If you don’t pay for quality, pretty soon quality won’t be there.

That’s a quote from the president of ATA at the Interpret America conference, and it struck a chord with me. It encapsulates something that I’ve been trying to tease out recently when it comes to how much to pay for translation.

It sounds like a ridiculously simple question, but what is the relationship between quality and price?

Everyone wants to pay as little as possible. It makes sense. Why pay more than you need to for something?

When you pay as little as possible, what are you not paying for? When you pay more than the minimum, where does that go?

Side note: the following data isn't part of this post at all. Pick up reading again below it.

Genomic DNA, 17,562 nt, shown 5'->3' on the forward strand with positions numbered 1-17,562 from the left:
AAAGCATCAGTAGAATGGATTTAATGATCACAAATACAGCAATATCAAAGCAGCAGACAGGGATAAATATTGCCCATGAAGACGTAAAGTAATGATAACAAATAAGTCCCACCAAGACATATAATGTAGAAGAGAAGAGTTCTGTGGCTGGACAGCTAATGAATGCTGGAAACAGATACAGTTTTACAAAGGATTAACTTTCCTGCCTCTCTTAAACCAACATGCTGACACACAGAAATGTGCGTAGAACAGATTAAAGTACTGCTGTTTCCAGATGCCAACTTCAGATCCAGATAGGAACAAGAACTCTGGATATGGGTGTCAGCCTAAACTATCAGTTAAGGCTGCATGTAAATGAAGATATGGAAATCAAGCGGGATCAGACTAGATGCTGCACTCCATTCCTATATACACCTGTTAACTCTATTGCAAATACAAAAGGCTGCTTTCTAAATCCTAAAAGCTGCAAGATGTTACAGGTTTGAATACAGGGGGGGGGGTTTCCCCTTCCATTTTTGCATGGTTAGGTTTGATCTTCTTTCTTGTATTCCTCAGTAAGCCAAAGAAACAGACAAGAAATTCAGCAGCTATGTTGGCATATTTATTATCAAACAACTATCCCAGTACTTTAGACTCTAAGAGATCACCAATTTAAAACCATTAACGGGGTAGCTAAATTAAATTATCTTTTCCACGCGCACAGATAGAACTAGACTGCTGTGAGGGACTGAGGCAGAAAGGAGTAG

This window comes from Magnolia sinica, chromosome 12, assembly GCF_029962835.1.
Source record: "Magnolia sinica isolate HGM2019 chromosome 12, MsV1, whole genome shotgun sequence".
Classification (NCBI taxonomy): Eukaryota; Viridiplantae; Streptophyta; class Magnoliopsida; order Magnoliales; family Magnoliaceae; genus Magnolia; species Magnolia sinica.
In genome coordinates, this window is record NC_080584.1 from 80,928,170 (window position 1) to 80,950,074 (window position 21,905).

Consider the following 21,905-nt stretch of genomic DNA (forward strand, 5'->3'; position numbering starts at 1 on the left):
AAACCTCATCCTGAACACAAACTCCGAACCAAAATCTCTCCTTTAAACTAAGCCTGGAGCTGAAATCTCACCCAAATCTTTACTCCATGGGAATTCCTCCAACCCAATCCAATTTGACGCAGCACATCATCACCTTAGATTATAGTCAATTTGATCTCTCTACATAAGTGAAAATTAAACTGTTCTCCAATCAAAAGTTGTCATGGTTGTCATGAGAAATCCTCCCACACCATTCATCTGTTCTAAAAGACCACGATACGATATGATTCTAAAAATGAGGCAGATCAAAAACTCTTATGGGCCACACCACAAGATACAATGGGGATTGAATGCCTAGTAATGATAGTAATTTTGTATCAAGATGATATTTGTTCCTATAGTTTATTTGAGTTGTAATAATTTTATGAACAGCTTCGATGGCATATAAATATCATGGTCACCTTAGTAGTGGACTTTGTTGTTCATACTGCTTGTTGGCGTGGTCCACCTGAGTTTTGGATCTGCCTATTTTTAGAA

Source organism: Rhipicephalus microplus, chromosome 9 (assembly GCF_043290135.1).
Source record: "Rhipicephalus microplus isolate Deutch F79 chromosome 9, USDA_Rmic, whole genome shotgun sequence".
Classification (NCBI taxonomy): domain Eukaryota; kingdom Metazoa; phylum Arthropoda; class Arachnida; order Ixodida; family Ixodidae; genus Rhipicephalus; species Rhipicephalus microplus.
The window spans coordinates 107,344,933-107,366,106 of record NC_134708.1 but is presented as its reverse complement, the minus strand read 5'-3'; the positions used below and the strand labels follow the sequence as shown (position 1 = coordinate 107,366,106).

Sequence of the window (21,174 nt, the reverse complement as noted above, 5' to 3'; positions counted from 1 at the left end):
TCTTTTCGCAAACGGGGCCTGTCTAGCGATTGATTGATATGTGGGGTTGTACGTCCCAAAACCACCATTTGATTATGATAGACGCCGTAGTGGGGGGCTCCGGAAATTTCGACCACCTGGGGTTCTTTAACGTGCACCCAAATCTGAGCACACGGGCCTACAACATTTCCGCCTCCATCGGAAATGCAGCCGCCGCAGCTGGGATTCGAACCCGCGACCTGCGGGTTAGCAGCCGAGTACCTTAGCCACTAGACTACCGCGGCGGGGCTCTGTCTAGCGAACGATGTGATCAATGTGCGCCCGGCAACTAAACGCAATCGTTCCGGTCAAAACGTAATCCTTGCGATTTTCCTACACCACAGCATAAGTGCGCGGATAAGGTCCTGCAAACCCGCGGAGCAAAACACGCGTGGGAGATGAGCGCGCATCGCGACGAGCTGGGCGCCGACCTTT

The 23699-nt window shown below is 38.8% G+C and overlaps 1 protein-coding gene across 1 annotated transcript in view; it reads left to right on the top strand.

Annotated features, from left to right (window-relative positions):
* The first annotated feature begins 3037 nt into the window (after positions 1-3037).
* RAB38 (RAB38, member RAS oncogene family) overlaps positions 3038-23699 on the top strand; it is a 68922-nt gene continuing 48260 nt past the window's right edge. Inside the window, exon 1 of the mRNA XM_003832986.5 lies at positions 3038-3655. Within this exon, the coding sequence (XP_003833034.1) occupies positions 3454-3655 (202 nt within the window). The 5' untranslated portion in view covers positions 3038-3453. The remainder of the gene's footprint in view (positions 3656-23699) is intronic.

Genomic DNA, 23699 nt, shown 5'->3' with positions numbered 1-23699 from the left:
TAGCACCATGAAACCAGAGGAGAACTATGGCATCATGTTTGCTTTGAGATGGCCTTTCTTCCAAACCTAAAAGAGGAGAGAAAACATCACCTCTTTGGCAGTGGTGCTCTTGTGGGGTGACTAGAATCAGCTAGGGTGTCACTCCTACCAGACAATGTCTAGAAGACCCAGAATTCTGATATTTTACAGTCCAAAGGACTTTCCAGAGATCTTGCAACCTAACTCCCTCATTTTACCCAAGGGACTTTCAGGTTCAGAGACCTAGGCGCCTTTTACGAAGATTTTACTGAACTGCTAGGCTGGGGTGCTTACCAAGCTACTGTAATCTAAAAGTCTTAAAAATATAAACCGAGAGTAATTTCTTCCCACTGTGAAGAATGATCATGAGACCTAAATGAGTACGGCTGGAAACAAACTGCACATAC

The answer is just as simple. It’s investment. There is no such thing as a job done in total isolation. Doing something well requires investment in training, technology, specialisation, research. Quality of working environment, funded by a more-than-minimum price, becomes quality of work.

Translation may cost more than you expected, but there are good reasons for that.

"If you don't pay for quality, pretty soon quality won't be there."